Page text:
An organization for women’s rights on campus and the local area
November 7, 2021
Among dozens of tables at a crowded Fresh Fusion and amidst numerous flyers scattered around campus, the Organization for Women’s Rights (OWR) may not be the center of attention at Northern Kentucky University. As the Texas Heartbeat Act rekindled the debate around abortion access to greater heights last month, however, women’s rights have been brought to the forefront once more.
“I started [OWR] last year, when I was very passionate about feminism,” said Joanna Swaiss, founder and president. “There wasn’t any organization for that cause then. We worked very hard, and it got off the ground very quickly.”
The organization currently has over 60 registered members. It has three objectives: to advocate for women’s reproductive rights, to educate students on issues facing women and to perform community service.
For community service, OWR is currently collaborating with Sunrise Movement NKY and NKU’s National Panhellenic Council for the Basic Needs Drive, which donates food, clothing and hygiene products to local homes and shelters on Oct. 29.
For education, the organization routinely teaches about the different types and branches of feminism, according to Swaiss. Furthermore, they have created a list of resources for pregnant women: information on childcare, parenting, abortion and adoption. Their website has had over 100 clicks, Swaiss said.
Members are also volunteering at the Ion Center for Violence Prevention and attended a women’s march in Covington on Oct. 1 to stand in solidarity with the women of Texas.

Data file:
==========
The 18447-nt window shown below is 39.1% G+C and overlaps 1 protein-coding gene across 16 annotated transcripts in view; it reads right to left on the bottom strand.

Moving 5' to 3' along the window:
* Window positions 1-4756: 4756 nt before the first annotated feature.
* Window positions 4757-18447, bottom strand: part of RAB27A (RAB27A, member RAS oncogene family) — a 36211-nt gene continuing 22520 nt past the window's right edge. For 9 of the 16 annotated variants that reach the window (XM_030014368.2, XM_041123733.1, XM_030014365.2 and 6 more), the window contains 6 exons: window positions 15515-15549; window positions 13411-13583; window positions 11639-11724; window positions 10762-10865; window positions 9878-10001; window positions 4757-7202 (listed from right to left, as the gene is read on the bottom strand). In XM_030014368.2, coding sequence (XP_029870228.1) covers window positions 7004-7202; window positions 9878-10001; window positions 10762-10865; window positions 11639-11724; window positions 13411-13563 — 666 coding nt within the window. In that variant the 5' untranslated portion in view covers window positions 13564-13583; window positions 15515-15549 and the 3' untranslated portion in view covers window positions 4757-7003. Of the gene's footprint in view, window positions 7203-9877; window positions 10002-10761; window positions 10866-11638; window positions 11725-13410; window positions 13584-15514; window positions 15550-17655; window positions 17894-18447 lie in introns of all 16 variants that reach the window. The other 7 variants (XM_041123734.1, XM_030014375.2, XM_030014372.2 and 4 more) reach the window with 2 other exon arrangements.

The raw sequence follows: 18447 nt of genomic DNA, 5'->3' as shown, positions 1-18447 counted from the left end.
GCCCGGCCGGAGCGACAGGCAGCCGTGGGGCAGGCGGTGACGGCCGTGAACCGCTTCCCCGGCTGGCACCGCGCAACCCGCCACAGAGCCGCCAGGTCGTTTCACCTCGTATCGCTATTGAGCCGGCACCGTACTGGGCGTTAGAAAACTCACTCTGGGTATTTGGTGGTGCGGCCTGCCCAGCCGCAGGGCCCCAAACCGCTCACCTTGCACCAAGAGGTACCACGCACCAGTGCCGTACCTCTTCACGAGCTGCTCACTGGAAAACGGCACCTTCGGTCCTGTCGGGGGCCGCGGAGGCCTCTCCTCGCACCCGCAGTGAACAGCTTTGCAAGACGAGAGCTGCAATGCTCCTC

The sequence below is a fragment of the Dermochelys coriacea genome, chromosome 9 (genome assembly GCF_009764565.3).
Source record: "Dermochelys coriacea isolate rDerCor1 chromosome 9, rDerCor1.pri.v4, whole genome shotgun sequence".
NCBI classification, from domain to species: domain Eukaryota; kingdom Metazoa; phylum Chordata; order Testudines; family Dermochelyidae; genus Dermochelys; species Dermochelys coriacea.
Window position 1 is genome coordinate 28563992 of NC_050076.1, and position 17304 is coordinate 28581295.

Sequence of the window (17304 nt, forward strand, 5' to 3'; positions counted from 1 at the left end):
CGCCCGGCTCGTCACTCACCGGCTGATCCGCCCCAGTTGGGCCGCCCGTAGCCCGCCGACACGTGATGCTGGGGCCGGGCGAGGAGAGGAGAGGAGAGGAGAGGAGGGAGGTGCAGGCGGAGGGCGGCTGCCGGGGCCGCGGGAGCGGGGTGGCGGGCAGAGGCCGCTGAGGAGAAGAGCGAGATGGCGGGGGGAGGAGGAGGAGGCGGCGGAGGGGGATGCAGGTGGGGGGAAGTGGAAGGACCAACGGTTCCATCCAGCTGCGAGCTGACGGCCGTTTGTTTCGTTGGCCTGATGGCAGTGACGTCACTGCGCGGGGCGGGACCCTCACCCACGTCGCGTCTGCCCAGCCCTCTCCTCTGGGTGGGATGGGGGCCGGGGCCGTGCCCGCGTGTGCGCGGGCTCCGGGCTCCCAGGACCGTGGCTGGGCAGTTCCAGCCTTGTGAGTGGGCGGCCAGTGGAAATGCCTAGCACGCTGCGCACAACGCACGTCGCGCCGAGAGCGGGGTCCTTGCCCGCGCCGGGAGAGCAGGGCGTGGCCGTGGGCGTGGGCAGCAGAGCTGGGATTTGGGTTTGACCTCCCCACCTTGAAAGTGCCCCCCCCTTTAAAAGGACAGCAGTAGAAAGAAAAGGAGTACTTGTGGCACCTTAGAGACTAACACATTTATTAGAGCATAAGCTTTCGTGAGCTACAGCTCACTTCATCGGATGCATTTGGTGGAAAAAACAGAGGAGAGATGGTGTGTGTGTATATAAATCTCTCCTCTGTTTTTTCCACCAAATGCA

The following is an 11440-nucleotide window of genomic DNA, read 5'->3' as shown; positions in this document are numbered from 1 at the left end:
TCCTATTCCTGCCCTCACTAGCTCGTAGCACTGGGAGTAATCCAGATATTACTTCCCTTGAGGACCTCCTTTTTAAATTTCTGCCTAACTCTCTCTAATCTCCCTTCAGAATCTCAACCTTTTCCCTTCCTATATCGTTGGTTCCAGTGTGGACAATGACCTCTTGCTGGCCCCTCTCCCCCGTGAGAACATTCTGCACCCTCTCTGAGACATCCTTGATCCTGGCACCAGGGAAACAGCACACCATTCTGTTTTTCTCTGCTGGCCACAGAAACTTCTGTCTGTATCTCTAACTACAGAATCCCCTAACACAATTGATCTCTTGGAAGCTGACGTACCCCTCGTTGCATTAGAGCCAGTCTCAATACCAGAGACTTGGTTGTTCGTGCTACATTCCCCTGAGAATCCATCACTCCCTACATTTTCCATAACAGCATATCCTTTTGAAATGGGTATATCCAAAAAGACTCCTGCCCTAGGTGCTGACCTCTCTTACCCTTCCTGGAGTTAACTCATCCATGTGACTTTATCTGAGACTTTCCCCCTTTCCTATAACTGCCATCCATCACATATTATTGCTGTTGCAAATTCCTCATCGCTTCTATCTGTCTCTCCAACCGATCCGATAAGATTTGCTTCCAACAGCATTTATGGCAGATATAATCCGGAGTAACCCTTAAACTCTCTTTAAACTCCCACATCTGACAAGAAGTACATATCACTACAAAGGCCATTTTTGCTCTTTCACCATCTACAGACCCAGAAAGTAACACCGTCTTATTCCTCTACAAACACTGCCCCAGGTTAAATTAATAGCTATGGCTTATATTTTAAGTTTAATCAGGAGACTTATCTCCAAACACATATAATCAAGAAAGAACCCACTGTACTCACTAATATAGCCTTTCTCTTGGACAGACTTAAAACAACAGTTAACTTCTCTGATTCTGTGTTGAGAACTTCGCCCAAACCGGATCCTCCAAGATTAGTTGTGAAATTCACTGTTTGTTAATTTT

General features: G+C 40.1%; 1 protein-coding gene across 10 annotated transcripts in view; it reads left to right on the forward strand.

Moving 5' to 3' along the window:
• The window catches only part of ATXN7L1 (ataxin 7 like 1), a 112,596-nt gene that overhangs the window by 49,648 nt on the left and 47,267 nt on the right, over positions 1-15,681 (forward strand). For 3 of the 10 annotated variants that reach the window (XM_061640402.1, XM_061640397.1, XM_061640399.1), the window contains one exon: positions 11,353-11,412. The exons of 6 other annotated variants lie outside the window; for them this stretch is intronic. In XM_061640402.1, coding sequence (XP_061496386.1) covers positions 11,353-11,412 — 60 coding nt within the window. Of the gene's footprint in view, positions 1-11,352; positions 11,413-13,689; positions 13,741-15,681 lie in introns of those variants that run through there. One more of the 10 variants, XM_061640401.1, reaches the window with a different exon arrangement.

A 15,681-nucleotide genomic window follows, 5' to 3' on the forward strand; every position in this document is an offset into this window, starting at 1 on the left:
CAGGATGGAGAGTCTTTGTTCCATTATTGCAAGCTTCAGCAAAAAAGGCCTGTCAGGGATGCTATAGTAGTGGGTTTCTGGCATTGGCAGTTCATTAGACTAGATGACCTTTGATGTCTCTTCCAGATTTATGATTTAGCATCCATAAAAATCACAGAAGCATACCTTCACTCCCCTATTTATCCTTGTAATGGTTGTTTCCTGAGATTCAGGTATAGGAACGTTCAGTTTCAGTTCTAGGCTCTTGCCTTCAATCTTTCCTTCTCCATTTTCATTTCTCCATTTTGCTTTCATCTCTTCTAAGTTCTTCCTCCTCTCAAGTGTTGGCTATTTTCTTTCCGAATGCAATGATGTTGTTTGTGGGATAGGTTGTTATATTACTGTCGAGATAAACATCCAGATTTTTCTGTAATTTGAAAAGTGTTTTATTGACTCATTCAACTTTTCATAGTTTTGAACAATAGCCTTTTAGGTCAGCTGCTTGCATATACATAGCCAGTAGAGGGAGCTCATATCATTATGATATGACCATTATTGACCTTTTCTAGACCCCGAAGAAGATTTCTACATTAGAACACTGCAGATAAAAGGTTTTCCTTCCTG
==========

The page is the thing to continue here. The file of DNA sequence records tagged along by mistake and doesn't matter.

Under the Texas Heartbeat Act, effective Sept. 1, abortion is prohibited once the fetal heartbeat of an unborn child has been detected, which typically begins around six weeks into the pregnancy. The law enables anyone that is not a state or local government official to sue individuals who perform or assist in abortion in any way, medically or financially.
It only makes exception for abortions that are part of medical emergencies, in which case the licensed provider must write documents detailing the woman’s medical conditions and stating that an abortion is necessary to protect her health. There are no provisions for pregnancies that result from incest, sexual abuse or rape.
“It is blatantly unconstitutional. It is disgusting,” Swaiss said of the Texas law. “A lot of women don’t even learn that they’re pregnant during the first six weeks.”
Swaiss added that restricted access to abortion is also a class issue. Richer women are able to travel out of state to receive legal abortion, while poorer women have to undergo pregnancy or go through unsafe procedures and face prosecution.
“These people think that they’re saving lives when they’re just ruining lives,” Swaiss said.
The Commonwealth of Kentucky passed a heartbeat act in 2019 mandating that no abortion procedure be performed before the licensed provider tries to determine if there is fetal heartbeat. The House passed an act in March this year, which proposes that a new section stating the Kentucky Constitution does not secure the right to abortion or abortion funding be added according to popular vote.